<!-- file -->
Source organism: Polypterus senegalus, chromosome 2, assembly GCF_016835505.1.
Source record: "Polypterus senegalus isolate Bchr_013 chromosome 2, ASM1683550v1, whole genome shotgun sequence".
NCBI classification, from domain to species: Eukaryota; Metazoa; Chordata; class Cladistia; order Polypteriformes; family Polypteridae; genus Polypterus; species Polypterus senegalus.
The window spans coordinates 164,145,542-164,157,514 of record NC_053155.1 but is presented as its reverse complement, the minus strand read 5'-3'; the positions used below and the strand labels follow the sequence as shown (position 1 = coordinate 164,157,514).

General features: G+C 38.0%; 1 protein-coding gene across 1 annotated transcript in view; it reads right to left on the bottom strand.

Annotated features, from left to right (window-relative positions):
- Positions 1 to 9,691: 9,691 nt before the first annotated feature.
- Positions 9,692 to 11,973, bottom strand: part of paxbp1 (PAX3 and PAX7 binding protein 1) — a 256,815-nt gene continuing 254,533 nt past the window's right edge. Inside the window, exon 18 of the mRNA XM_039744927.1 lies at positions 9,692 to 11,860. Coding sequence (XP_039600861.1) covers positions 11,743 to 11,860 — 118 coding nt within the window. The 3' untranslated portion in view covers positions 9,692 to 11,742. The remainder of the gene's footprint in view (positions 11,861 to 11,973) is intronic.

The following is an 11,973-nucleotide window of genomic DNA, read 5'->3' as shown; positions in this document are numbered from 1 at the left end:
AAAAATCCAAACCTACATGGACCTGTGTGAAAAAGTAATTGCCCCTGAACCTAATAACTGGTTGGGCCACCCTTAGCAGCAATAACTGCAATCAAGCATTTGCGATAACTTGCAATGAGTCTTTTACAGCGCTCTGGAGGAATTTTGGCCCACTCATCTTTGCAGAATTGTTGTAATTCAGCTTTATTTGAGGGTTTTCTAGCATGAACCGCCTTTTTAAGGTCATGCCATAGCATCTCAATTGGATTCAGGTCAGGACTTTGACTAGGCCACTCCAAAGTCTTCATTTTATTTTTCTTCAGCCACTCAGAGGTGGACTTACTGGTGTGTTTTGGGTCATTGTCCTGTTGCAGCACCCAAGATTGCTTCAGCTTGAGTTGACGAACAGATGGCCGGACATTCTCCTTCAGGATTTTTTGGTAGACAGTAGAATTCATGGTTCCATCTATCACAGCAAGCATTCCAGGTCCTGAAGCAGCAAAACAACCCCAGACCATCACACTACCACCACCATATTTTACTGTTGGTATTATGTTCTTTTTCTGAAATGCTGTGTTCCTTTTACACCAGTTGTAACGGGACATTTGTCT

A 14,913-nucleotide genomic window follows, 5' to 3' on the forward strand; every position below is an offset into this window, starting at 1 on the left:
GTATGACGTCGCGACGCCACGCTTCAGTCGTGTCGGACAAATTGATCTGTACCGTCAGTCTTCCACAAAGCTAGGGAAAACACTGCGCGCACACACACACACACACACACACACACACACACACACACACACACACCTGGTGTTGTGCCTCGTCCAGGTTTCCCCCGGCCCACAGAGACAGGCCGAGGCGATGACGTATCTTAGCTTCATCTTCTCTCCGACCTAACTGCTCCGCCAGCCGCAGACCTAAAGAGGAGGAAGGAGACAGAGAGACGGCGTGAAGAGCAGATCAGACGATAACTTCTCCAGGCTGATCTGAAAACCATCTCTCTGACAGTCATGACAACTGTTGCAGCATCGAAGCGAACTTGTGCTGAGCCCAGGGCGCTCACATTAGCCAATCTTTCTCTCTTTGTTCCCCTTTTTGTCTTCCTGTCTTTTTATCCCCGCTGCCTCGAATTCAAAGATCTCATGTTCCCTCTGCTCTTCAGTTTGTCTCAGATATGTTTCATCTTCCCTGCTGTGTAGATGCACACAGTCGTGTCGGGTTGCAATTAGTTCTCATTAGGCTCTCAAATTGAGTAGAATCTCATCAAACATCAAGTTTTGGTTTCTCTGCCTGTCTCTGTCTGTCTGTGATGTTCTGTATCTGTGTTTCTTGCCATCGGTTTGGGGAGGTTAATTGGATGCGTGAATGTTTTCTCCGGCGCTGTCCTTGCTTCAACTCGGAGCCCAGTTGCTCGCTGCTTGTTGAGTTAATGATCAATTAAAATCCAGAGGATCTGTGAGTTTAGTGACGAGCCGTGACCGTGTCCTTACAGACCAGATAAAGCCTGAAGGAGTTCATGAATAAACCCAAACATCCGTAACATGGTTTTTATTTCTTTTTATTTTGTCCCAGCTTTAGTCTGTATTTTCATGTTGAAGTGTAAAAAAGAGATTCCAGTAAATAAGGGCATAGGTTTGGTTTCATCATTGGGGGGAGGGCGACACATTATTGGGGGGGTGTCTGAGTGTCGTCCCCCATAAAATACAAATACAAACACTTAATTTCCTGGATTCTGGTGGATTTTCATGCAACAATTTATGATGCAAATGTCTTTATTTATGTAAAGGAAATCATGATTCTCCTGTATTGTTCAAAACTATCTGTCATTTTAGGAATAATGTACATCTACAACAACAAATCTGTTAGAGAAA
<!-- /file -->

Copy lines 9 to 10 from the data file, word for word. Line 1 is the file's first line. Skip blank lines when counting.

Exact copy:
The following is an 11,973-nucleotide window of genomic DNA, read 5'->3' as shown; positions in this document are numbered from 1 at the left end:
AAAAATCCAAACCTACATGGACCTGTGTGAAAAAGTAATTGCCCCTGAACCTAATAACTGGTTGGGCCACCCTTAGCAGCAATAACTGCAATCAAGCATTTGCGATAACTTGCAATGAGTCTTTTACAGCGCTCTGGAGGAATTTTGGCCCACTCATCTTTGCAGAATTGTTGTAATTCAGCTTTATTTGAGGGTTTTCTAGCATGAACCGCCTTTTTAAGGTCATGCCATAGCATCTCAATTGGATTCAGGTCAGGACTTTGACTAGGCCACTCCAAAGTCTTCATTTTATTTTTCTTCAGCCACTCAGAGGTGGACTTACTGGTGTGTTTTGGGTCATTGTCCTGTTGCAGCACCCAAGATTGCTTCAGCTTGAGTTGACGAACAGATGGCCGGACATTCTCCTTCAGGATTTTTTGGTAGACAGTAGAATTCATGGTTCCATCTATCACAGCAAGCATTCCAGGTCCTGAAGCAGCAAAACAACCCCAGACCATCACACTACCACCACCATATTTTACTGTTGGTATTATGTTCTTTTTCTGAAATGCTGTGTTCCTTTTACACCAGTTGTAACGGGACATTTGTCT